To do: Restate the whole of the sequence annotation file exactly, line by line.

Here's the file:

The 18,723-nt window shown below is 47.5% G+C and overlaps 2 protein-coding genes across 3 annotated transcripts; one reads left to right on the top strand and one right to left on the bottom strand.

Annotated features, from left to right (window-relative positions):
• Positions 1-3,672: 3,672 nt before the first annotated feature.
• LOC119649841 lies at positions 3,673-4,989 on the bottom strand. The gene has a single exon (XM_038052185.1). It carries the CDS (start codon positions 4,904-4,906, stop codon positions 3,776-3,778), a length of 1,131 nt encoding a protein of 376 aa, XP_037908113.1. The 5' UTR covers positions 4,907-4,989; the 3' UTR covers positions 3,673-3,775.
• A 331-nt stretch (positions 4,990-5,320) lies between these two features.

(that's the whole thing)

The 18,723-nt window shown below is 47.5% G+C and overlaps 2 protein-coding genes across 3 annotated transcripts; one reads left to right on the top strand and one right to left on the bottom strand.

Annotated features, from left to right (window-relative positions):
• Positions 1-3,672: 3,672 nt before the first annotated feature.
• LOC119649841 lies at positions 3,673-4,989 on the bottom strand. The gene has a single exon (XM_038052185.1). It carries the CDS (start codon positions 4,904-4,906, stop codon positions 3,776-3,778), a length of 1,131 nt encoding a protein of 376 aa, XP_037908113.1. The 5' UTR covers positions 4,907-4,989; the 3' UTR covers positions 3,673-3,775.
• A 331-nt stretch (positions 4,990-5,320) lies between these two features.